ABSTRACT: We describe characteristics associated with use of endarterectomy (CEA) versus stenting (CAS) in patients before urgent cardiac surgery.
The optimal modality of carotid revascularization preceding cardiac surgery is unknown.
Retrospective evaluation of the CARE (Carotid Artery Revascularization and Endarterectomy) registry from January 2005 to April 2010 was performed on patients undergoing CEA or CAS preceding urgent cardiac surgery within 30 days. Baseline characteristics were compared, and multivariate adjustment was performed.
Of 451 patients who met study criteria, 255 underwent CAS and 196 underwent CEA. Both procedures increased over time to a similar degree (p = 0.18). Patients undergoing CAS had more frequent history of peripheral artery disease (38.2% vs. 26.5%, p < 0.01), neck surgery (5.5% vs. 1.0%, p = 0.01), neck radiation (4.3% vs. 1.0%, p = 0.04), left-main coronary disease (34.8% vs. 23.5%, p < 0.01), neurological events (45.8% vs. 31.3%, p < 0.01), carotid intervention (20.8% vs. 7.6%, p < 0.01), and higher baseline creatinine (1.3 vs. 1.1 mg/dl, p = 0.02). The target carotid arteries of CAS patients were more likely to be symptomatic in the 6 months before revascularization and have restenosis from prior CEA. Patients undergoing CAS had a lower American Society of Anesthesiology grade. Midwest hospitals were less likely to perform CAS than CEA, whereas in the other regions CAS was more common (p < 0.01). Non-Caucasian race, a history of heart failure, previous carotid procedures, prior stroke, left main coronary artery stenosis, lower American Society of Anesthesiology grade, and teaching hospital were independent predictors of patients who would receive CAS.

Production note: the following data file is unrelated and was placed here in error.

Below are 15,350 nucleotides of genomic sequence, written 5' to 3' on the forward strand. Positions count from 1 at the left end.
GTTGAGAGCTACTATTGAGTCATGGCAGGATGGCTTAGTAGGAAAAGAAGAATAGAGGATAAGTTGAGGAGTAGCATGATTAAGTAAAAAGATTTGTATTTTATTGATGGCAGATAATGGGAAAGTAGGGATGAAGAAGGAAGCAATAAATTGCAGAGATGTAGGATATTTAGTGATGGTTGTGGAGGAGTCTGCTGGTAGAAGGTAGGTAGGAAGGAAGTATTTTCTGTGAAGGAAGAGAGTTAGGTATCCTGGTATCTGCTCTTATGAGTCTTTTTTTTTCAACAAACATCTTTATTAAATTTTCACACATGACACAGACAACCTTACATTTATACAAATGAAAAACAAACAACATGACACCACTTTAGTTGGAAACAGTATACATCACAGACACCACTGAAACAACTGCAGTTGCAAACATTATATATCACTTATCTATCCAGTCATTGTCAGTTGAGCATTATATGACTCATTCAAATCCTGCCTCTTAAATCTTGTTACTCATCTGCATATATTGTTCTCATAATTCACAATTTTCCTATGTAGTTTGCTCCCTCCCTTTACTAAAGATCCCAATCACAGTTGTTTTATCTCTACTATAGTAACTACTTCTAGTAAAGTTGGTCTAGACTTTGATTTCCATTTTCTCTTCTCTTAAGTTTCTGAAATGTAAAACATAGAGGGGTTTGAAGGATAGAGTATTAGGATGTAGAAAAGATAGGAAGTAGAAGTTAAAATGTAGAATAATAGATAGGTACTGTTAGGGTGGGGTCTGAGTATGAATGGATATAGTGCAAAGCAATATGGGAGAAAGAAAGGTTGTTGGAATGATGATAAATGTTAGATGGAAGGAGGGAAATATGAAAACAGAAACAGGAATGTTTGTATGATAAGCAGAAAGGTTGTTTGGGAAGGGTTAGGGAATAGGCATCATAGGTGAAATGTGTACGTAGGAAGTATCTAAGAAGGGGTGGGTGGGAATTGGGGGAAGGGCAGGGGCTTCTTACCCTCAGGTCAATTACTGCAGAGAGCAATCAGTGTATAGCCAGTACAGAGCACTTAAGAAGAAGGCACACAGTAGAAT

Carotid artery stenting and CEA have increased among patients undergoing urgent cardiac surgery. Patients who underwent CAS had more vascular disease but lower acute pre-surgical risk. Significant regional variation in procedure selection exists.
11/2011; 4(11):1200-8. · 1.07 Impact Factor
European Journal of Vascular and Endovascular Surgery 02/2007; 33 Suppl 1:S1-75. · 2.99 Impact Factor
ABSTRACT: Although the treatment of atherosclerotic renal artery stenosis with use of percutaneous angioplasty, stent placement, and surgical revascularization has gained widespread use, there exist few prospective randomized controlled trials (RCTs) comparing these techniques to each other or against the standard of medical management alone. To facilitate this process as well as help answer many important questions regarding the appropriate application of renal revascularization, well-designed and rigorously conducted trials are needed. These trials must have clearly defined goals and must be sufficiently sized and performed so as to withstand intensive outcomes assessment. Toward this end, this document provides guidelines and definitions for the design, conduct, evaluation, and reporting of renal artery revascularization RCTs. In addition, areas of critically necessary renal artery revascularization investigation are identified. It is hoped that this information will be valuable to the investigator wishing to conduct research in this important area.
Journal of Vascular and Interventional Radiology 10/2003; 14(9 Pt 2):S477-92. · 2.08 Impact Factor
Circulation 10/2002; 106(12):1572-85. · 14.74 Impact Factor